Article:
And it’s not like these are great jobs. These are non-union, light manufacturing jobs, a few clicks above the minimum wage. Many of these jobs move to the sunbelt to take advantage of undocumented labor. Next stop, China.
To a jobless person, the opportunity to start work is absolutely a new job and if you want to argue it further then I suggest you argue semantics to any one of those formerly unemployed folks in Florida who will now start work. For those in Connecticut, they need to ask their legislators why exactly they lost a firearms-related company and either go get a “good union job” or in the future maybe vote accordingly to keep it friendly for said company in their state.
So for a job to be a “real” job it has to be union? Your naivety is painful. From my lurking in this forum I’ve gathered that you’re somewhat the pariah around here but from your posts I just don’t see why.
So to an out of work person how would you explain to them why “non-union, light manufacturing jobs, a few clicks above the minimum wage” is the bad thing you imply? Have you ever had to scrap for a living? If you have then you’ve definitely forgotten the experience and, keeping in mind those that are scrapping right now, you should be ashamed for that.
You are missing the point. For every person who gains a job, another loses a job. The result is zero net growth in employment. Competition between localities has its benefits, but not without significant cost, especially to the communities and taxpayers.
Magoo, Don’t know where you live, but do you actually know anything about the Sun Belt and the South? Let’s take this out of the gun manufacturing realm for a second, and look at some other industry. Musical Instruments, for example. Gibson moved their plants to Tennessee and Arkansas. Ludwig Drums moved from Chicago to the Carolinas. Why? It wasn’t dissatisfaction with local workers. It wasn’t to go low-rent on jobs. It was because the unions were killing the company. I knew Bill Ludwig, Jr., personally. His dad and my grandfather played in the same orchestra together in Chicago. The Ludwig family was a part of the fabric of Chicago. But when the musical instrument biz changed (Japan Inc. and all the imports), they couldn’t compete. Ludwig went to the union and said, “Look, we’ll show you the books. We can’t continue on like this. We have to negotiate so we can lay people off and get a break on benefits.” The union refused. Ludwig kept negotiating. Finally, they said, “We have two choices – move the factory or close up shop. We can’t afford business as usual.” The unions refused to budge. So Ludwig looked around. Seems there were a bunch of highly-skilled former employees of furniture factories in the Carolinas that were out of work (as the furniture biz went overseas). Rather than export the jobs, Ludwig moved their factory, lock, stock, and drumshell to N. Carolina and hired back scads of skilled woodworkers. Today, Ludwig thrives in a non-union state. All those union workers in Chicago? I don’t know what they’re doing today, but it sure as Hell isn’t making drums.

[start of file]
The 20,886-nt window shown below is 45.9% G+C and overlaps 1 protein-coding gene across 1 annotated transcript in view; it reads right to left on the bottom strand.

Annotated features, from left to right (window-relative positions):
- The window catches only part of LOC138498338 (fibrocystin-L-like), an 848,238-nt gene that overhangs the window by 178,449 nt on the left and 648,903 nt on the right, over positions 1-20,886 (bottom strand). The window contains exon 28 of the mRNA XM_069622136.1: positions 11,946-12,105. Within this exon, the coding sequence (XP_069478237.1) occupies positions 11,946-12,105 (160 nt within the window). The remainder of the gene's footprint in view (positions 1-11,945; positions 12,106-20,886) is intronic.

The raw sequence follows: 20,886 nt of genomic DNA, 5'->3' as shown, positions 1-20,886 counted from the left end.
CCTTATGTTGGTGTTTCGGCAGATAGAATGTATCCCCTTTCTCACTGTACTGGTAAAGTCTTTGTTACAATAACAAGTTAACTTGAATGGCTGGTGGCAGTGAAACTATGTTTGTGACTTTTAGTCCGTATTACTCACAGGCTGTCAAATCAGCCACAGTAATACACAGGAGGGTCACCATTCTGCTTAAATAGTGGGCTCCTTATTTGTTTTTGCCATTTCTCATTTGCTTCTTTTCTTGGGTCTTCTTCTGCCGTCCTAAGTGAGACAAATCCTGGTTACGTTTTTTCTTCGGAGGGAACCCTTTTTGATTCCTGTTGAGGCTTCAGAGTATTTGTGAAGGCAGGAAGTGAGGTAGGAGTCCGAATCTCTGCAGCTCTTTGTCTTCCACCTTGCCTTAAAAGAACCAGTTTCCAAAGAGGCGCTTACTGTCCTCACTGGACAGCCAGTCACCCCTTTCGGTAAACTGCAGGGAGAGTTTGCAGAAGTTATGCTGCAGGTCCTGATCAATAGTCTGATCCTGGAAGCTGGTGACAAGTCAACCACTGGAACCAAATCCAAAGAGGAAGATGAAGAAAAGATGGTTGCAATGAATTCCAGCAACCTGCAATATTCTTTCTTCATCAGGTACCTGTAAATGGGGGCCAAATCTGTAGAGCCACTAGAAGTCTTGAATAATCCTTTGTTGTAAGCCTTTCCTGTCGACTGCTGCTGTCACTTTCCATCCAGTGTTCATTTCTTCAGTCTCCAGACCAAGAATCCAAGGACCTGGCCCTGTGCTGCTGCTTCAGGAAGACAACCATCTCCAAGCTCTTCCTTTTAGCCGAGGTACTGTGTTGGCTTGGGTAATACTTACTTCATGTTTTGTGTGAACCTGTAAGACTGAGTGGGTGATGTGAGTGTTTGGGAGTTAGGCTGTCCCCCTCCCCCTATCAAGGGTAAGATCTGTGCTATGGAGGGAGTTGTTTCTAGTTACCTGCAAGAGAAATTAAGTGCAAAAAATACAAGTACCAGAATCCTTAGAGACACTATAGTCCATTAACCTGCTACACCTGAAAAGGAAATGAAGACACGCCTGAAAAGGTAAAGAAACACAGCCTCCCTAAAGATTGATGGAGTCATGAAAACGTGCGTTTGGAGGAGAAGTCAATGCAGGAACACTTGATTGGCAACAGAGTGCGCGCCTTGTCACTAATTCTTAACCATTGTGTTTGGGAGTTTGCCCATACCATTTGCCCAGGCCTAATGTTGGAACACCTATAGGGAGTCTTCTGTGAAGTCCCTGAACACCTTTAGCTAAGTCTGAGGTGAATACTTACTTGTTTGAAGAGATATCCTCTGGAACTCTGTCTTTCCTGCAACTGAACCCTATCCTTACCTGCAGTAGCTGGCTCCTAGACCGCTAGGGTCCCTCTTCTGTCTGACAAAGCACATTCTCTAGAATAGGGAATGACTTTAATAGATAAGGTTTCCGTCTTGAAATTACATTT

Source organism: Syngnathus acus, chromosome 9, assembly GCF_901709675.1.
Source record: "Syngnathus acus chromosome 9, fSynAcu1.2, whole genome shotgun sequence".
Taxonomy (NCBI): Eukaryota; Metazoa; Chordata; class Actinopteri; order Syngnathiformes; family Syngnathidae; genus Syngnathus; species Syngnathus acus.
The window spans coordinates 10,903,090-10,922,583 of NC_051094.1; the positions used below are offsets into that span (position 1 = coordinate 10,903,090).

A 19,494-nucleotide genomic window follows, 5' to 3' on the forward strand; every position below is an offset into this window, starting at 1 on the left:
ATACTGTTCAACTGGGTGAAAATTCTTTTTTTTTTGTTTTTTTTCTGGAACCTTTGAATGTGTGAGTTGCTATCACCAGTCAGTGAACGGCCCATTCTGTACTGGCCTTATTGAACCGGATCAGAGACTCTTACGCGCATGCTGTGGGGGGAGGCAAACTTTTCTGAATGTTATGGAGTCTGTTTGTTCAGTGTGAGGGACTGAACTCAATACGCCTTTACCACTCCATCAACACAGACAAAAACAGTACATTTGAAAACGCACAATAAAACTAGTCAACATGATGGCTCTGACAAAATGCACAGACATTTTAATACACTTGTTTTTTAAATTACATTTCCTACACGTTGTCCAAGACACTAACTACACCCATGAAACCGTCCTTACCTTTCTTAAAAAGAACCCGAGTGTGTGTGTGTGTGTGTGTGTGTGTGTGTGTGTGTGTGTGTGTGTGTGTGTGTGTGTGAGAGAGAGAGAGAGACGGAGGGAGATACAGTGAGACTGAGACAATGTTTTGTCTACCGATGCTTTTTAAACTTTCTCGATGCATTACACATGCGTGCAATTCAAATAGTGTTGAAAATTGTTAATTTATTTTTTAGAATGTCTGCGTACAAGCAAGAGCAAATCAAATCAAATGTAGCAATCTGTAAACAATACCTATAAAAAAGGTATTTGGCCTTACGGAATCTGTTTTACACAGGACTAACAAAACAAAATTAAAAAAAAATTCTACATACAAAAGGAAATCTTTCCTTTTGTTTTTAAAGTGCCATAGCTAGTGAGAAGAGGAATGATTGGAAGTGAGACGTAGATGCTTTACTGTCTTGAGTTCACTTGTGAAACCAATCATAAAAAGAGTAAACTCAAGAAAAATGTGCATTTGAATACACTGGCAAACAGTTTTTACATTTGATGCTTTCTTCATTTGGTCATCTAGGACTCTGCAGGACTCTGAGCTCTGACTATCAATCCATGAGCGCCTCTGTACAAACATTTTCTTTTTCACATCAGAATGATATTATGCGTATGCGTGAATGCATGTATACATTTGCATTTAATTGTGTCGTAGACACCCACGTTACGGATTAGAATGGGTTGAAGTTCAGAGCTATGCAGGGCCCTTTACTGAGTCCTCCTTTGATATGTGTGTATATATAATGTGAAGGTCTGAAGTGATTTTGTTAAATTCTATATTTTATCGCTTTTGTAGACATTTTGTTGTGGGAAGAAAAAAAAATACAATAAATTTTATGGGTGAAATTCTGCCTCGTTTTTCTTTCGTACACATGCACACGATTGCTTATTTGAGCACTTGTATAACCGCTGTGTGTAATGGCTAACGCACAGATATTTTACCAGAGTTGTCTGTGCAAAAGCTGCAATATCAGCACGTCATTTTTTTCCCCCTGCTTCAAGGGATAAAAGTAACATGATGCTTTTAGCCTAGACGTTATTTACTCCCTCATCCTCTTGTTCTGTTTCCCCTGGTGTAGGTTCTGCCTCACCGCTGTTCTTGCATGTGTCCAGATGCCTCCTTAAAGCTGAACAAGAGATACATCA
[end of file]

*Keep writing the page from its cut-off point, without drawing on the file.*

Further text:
For you to claim that these are “non-union, light manufacturing jobs, a few clicks above the minimum wage” is a stretch. Do you know this for a fact? Have you interviewed the company? The union local? The shop steward? Are you certain of your facts? Sounds to me like you have another one of your pet theories, and you’ve invented some “facts” to fit your worldview.
Just look at the Post Office to see how the unions are screwing things up big time.
It’s not the unions that are destroying the Post Office,it is the massive unqualified management plus a congressional mandate to pay 75 years of pension costs in 10 years. What other business or Federal agency is told told pay over 5 billion dollars for years to come to the the US Treasury off the top ?The Post Office has 1 manager for every 8 hourly workers. Most managers only have high school diplomas,I’ve never met one who had a real college education. Most are promoted because of who they are related to or their race/sex. We have teams of managers in our district who drive around in new cars checking that we roll the windows up in postal vehicles up in the summer for security . How to fix the Post Office -1) pay actual retirement costs every year. 2) Anyone whose job does not involve moving,processing or delivering the mail is liable for layoff. Do these 2 items and the Post Office is in the black.